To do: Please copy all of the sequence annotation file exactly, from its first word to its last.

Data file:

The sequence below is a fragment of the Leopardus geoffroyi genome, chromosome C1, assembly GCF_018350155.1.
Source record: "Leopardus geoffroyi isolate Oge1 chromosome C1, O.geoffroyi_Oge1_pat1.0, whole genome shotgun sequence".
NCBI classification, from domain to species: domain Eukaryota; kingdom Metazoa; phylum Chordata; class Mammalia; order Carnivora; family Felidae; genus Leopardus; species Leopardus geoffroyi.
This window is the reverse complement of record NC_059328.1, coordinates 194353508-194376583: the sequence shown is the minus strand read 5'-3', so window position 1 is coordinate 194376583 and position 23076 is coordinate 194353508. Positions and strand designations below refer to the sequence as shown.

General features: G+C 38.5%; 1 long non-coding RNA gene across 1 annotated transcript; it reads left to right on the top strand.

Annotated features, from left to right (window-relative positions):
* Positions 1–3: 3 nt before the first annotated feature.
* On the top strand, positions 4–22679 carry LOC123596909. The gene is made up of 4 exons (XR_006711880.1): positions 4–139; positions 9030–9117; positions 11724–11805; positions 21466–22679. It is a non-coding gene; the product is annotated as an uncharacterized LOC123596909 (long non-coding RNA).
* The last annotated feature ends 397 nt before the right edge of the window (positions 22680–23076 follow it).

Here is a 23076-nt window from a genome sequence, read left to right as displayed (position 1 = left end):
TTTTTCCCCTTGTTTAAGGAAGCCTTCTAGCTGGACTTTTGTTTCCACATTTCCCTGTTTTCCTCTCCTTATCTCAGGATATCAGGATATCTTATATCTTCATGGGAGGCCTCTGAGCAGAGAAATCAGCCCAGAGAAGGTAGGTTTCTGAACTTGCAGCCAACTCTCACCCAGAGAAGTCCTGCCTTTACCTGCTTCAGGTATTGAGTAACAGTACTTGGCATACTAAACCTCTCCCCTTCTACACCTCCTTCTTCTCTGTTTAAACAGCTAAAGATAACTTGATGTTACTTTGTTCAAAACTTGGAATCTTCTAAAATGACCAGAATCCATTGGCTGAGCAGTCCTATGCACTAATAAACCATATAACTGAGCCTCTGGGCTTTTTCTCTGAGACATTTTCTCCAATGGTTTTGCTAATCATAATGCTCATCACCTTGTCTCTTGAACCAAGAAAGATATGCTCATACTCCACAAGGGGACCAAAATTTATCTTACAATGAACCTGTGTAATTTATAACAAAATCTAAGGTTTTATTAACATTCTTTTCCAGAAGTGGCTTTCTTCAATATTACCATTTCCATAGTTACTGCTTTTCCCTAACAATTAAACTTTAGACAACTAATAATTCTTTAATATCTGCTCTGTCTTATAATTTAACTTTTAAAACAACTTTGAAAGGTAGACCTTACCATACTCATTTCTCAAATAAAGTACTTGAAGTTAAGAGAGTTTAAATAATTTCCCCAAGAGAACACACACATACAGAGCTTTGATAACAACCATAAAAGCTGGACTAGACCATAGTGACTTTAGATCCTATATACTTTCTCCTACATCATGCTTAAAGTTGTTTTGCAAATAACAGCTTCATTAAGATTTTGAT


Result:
The sequence below is a fragment of the Leopardus geoffroyi genome, chromosome C1, assembly GCF_018350155.1.
Source record: "Leopardus geoffroyi isolate Oge1 chromosome C1, O.geoffroyi_Oge1_pat1.0, whole genome shotgun sequence".
NCBI classification, from domain to species: domain Eukaryota; kingdom Metazoa; phylum Chordata; class Mammalia; order Carnivora; family Felidae; genus Leopardus; species Leopardus geoffroyi.
This window is the reverse complement of record NC_059328.1, coordinates 194353508-194376583: the sequence shown is the minus strand read 5'-3', so window position 1 is coordinate 194376583 and position 23076 is coordinate 194353508. Positions and strand designations below refer to the sequence as shown.

General features: G+C 38.5%; 1 long non-coding RNA gene across 1 annotated transcript; it reads left to right on the top strand.

Annotated features, from left to right (window-relative positions):
* Positions 1–3: 3 nt before the first annotated feature.
* On the top strand, positions 4–22679 carry LOC123596909. The gene is made up of 4 exons (XR_006711880.1): positions 4–139; positions 9030–9117; positions 11724–11805; positions 21466–22679. It is a non-coding gene; the product is annotated as an uncharacterized LOC123596909 (long non-coding RNA).
* The last annotated feature ends 397 nt before the right edge of the window (positions 22680–23076 follow it).

Here is a 23076-nt window from a genome sequence, read left to right as displayed (position 1 = left end):
TTTTTCCCCTTGTTTAAGGAAGCCTTCTAGCTGGACTTTTGTTTCCACATTTCCCTGTTTTCCTCTCCTTATCTCAGGATATCAGGATATCTTATATCTTCATGGGAGGCCTCTGAGCAGAGAAATCAGCCCAGAGAAGGTAGGTTTCTGAACTTGCAGCCAACTCTCACCCAGAGAAGTCCTGCCTTTACCTGCTTCAGGTATTGAGTAACAGTACTTGGCATACTAAACCTCTCCCCTTCTACACCTCCTTCTTCTCTGTTTAAACAGCTAAAGATAACTTGATGTTACTTTGTTCAAAACTTGGAATCTTCTAAAATGACCAGAATCCATTGGCTGAGCAGTCCTATGCACTAATAAACCATATAACTGAGCCTCTGGGCTTTTTCTCTGAGACATTTTCTCCAATGGTTTTGCTAATCATAATGCTCATCACCTTGTCTCTTGAACCAAGAAAGATATGCTCATACTCCACAAGGGGACCAAAATTTATCTTACAATGAACCTGTGTAATTTATAACAAAATCTAAGGTTTTATTAACATTCTTTTCCAGAAGTGGCTTTCTTCAATATTACCATTTCCATAGTTACTGCTTTTCCCTAACAATTAAACTTTAGACAACTAATAATTCTTTAATATCTGCTCTGTCTTATAATTTAACTTTTAAAACAACTTTGAAAGGTAGACCTTACCATACTCATTTCTCAAATAAAGTACTTGAAGTTAAGAGAGTTTAAATAATTTCCCCAAGAGAACACACACATACAGAGCTTTGATAACAACCATAAAAGCTGGACTAGACCATAGTGACTTTAGATCCTATATACTTTCTCCTACATCATGCTTAAAGTTGTTTTGCAAATAACAGCTTCATTAAGATTTTGAT